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Break the silence that surrounds sexual assault, sexual harassment, interpersonal violence, relationship abuse, stalking, hate crimes, and identity-based violence. Share your story here on our anonymous blog.

To speak about an experience with any form of interpersonal violence is difficult, but it is also empowering. Breaking the silence reduces shame and helps others to speak out about their own experiences.

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We are holding our spring Speak Out! on April 16th, 2018 from 7-9 pm in The Pit. For more information, check our Facebook page.

Because this blog features stories of interpersonal and sexual violence, we offer this *content warning* as a way of caution. We also ask that you do not reproduce any of the content below, as the authors of these personal stories are anonymous, and cannot give consent for their stories to appear anywhere other than this blog or at a Project Dinah-led SpeakOut event.

Thursday, September 25, 2014

“You can go back home if you want. But if you do, then I’ll tell my parents everything we’ve already done. I’ll tell them it was your idea.”
How an eleven year-old child ever learned to manipulate that well, I will never know. My parents always told me K* (the neighbors’ daughter) was “bossy,” and that I shouldn’t listen to her if she told me to do something I didn’t want to do. They gave their advice like it was easy to follow. But then again, they probably never imagined she could corner me as expertly as she did; that she could violate my body and make me feel like it was my fault. They probably thought she was, at worst, making me give her my ice cream money or something. 

K always knew the exact words that would keep me trapped in her bedroom with its pink walls and Britney Spears posters, a torturous cell of shame with a candy-sweet exterior. I can only guess that she modeled her threat on a similar one that someone else once delivered to her when she was my age, or younger even. Abuse is, after all, a pain that is transmitted like disease; you have to have gotten it in some way or another in order to give it. 

At the time, I was eight years old, standing barefoot on the plush carpet of K’s bedroom, staring blankly at her butterfly comforter on top of which the “dating game” almost always took place. She made me be “the boy” every time, which even then I found ironic, because the game hinged on revealing, using, and abusing the body parts that distinguished me as a girl child. I think, perhaps, the first time we “played the game,” I was excited, filled with a child’s curiosity; I had never been allowed to see another person’s body freed from clothing before and she told me she would show me how to kiss. I knew from enough movies and television that it was best to learn how to kiss as quickly as possible, so I figured it was a fair offer to take up, and I agreed. I saw it as a learning experience that would put me ahead. I never imagined that her kisses and her touch, the oppressive weight of which I endured for three years, would be the first and last ones that my body would feel for the next ten years. I never thought I would have to be asking myself, at the age of nineteen, whether or not it was her fault or mine that I consistently push away all the men who interest me, even the ones I want so much to touch, and kiss, and love. Am I afraid that some of the pain she gave to me will rub off on them? Or am I afraid that they might still smell the scent of her on me, like fruit body spray, sweat, and shame?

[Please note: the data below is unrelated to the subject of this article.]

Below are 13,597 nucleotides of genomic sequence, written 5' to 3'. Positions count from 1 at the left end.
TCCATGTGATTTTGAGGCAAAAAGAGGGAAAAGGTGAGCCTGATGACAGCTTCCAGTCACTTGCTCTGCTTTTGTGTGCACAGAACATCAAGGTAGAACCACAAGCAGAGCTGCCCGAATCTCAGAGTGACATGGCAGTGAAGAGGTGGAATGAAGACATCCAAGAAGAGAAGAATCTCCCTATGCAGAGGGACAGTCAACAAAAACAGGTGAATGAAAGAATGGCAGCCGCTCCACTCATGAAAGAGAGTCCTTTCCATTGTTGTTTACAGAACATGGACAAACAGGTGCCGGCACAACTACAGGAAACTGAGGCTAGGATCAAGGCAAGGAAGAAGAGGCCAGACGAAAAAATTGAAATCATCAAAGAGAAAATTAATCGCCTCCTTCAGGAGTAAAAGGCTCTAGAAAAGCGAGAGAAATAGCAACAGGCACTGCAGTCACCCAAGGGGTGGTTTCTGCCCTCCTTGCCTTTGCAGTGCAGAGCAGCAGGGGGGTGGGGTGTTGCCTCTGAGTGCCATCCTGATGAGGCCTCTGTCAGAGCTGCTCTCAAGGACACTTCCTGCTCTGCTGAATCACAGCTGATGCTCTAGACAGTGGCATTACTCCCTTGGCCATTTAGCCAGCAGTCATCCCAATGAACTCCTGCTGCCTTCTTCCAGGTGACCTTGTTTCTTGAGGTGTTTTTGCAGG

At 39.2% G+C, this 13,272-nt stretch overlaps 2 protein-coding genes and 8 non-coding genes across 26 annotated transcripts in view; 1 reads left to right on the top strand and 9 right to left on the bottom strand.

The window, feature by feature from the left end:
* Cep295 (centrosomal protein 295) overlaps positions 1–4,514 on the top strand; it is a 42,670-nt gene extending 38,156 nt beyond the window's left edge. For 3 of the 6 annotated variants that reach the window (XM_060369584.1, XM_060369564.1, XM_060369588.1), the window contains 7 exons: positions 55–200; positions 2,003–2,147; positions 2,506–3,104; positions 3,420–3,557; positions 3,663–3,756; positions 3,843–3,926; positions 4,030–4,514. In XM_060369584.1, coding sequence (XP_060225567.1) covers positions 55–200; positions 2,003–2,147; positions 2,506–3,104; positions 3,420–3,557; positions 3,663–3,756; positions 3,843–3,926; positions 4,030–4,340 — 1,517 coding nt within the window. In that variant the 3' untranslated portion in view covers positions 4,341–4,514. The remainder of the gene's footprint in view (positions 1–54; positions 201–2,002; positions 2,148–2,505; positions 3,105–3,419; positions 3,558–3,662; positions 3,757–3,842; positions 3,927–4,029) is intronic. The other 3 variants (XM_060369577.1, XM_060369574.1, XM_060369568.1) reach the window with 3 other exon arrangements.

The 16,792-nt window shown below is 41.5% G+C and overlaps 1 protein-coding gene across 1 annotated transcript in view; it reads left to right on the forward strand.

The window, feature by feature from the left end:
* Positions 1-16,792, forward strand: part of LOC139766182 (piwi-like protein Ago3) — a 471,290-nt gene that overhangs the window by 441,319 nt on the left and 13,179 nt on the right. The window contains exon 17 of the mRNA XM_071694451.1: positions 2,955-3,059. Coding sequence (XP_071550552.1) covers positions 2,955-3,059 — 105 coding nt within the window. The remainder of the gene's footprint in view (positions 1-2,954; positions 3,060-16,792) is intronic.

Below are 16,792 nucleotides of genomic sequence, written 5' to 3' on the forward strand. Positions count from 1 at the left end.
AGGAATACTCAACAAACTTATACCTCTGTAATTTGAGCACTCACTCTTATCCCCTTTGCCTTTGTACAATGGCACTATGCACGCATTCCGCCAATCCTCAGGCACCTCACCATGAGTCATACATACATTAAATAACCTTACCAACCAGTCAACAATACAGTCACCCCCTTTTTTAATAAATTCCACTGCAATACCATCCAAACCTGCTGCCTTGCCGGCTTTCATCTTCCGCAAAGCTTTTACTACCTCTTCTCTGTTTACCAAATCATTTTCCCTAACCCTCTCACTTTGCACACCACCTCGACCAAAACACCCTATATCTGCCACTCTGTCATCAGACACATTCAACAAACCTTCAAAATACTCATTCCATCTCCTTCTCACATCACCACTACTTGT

I have done a decade of hard work to recover the few memories I have from those years, and I am sure there are still many locked away in the deep recesses of my mind. Yet, every time I bring a new one up and attempt to dust it off, I feel stronger and stronger for having survived and inspired to be an ally for other survivors. Because I have felt the pain of sexual trauma and emotional abuse on my own body, mind, and spirit, I know the importance of stopping their infectious spread by giving people an alternative model for processing their own trauma. Survivors need to know that asking others to help you hold your pain is not the same as passing it on to them. Speaking out, letting others know what happened to me has become the key to my own freedom that I was not able to access at the age of eight. I hope my abuser has found a better way to deal with her pain by now, wherever she may be. 

(*Name has been changed to protect the anonymity of my testimonial) 

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